Fast Facts on Hades

Athens, Greece
Athens, Greece. Steven Beijer / EyeEm / Getty Images

If you're looking to talk to the dead while visiting Greece, turn to the legend of Hades. The ancient God of the Underworld is associated with the Nekromanteion, the Oracle of the Dead, which visitors can still visit today though only ruins remain. In Ancient Greece, people visited the temple for ceremonies to communicate with the dead.

Hades' Characteristics

Like Zeus, Hades is usually represented as a vigorous bearded man. His symbols are the scepter and horn of plenty. He's also often depicted with the three-headed dog, Cerberus. Hades's strengths include his wealth of the earth, especially precious metals; persistence; and determinedness. His weaknesses include his passion for Persephone (also known as Kore), the daughter of Demeter and Zeus, and his own niece. (He kidnaps her to be his wife.) Hades is also impulsive and deceptive.


The most common origin story is that Hades was born to the Great Mother goddess Rhea and Kronos (Father Time) on the island of Crete, along with his brothers Zeus and Poseidon. Hades is married to Persephone, who must stay with him in the Underworld part of each year, and returns to the world of the living for the other part. His pets include Cerberus, a three-headed dog (in the "Harry Potter" movies, this beast was renamed "Fluffy"); black horses; black animals in general; and various other hounds.

Hades' Temples and Volcanos

Hades's temple is the spooky Nekromanteion on the River Styx along the west coast of mainland Greece near Parga, still visitable today. Hades was also associated with volcanic areas where there are steam vents and sulfurous vapors.

Background Story

With permission from his brother Zeus, Hades sprang out of the earth and captured Zeus' daughter Persephone, dragging her off to be his queen in the Underworld. Persophone's mother, Demeter, who was unaware of Zeus' agreement with Hades, searched the earth for her daughter and stopped all food from growing until she was returned. Eventually, a deal was worked out where Persephone would remain one-third of the year with Hades, one-third of the year serving as a handmaiden to Zeus at Mount Olympus, and one-third with her mother. Other stories skip Zeus's portion and divide Persephone's time just between Hades and her mom.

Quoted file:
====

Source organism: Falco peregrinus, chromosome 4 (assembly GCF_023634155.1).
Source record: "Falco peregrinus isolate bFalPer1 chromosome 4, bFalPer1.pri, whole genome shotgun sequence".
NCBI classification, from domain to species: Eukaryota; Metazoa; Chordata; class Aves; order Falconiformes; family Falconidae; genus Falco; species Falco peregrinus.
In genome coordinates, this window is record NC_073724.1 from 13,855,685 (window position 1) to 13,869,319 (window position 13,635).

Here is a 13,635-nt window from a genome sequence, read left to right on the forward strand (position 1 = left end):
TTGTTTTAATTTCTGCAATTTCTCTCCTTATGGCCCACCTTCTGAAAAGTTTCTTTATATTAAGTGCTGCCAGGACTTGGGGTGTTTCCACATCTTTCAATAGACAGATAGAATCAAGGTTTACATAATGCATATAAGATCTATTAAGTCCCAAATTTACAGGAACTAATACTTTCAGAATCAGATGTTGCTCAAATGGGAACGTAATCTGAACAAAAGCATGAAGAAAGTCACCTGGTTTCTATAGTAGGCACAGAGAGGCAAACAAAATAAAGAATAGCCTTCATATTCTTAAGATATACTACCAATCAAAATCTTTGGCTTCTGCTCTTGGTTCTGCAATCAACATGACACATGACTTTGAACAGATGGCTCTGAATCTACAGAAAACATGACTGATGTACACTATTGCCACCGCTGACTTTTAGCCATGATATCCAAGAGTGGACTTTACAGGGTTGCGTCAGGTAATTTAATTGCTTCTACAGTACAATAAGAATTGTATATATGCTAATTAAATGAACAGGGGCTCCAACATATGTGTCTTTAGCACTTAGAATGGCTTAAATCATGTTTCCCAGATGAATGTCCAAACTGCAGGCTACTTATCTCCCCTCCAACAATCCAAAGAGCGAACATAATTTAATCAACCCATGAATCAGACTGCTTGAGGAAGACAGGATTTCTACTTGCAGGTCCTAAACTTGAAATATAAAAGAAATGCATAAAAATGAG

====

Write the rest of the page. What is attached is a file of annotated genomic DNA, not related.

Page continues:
Though a major god, Hades is Lord of the Underworld and is not considered to be one of the more celestial and bright Olympian gods, despite the fact that his brother Zeus is king over them all. All of his siblings are Olympians, but he is not. Interestingly, the concept of Hades might have had roots as the dark side of Zeus, pertaining to the king's duties in the Underworld, but he was eventually considered to be a separate deity completely. He is sometimes called Zeus of the Departed. His name loosely translates into "invisible" or "unseen," as the dead go away and are seen no more.

Hades' Counterparts

In Roman mythology, Hades' counterpart is Pluto, whose name comes from the Greek word plouton, which refers to the riches of the earth. As Lord of the Underworld, he was believed to know where all the precious gems and metals were hidden in the earth. This is why he can sometimes be depicted with the Horn of Plenty.

Hades can also be conflated with Serapis (also spelled Sarapis), a Greco-Egyptian deity who was worshipped alongside Isis at many temple sites in Greece. A statue of Serapis-as-Hades with Cerberus at his side was found at a temple in the ancient city of Gortyn on Crete and is in the Heraklion Archaeological Museum.

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Regula, deTraci. "Fast Facts on Hades." ThoughtCo, Dec. 6, 2021, Regula, deTraci. (2021, December 6). Fast Facts on Hades. Retrieved from Regula, deTraci. "Fast Facts on Hades." ThoughtCo. (accessed February 6, 2023).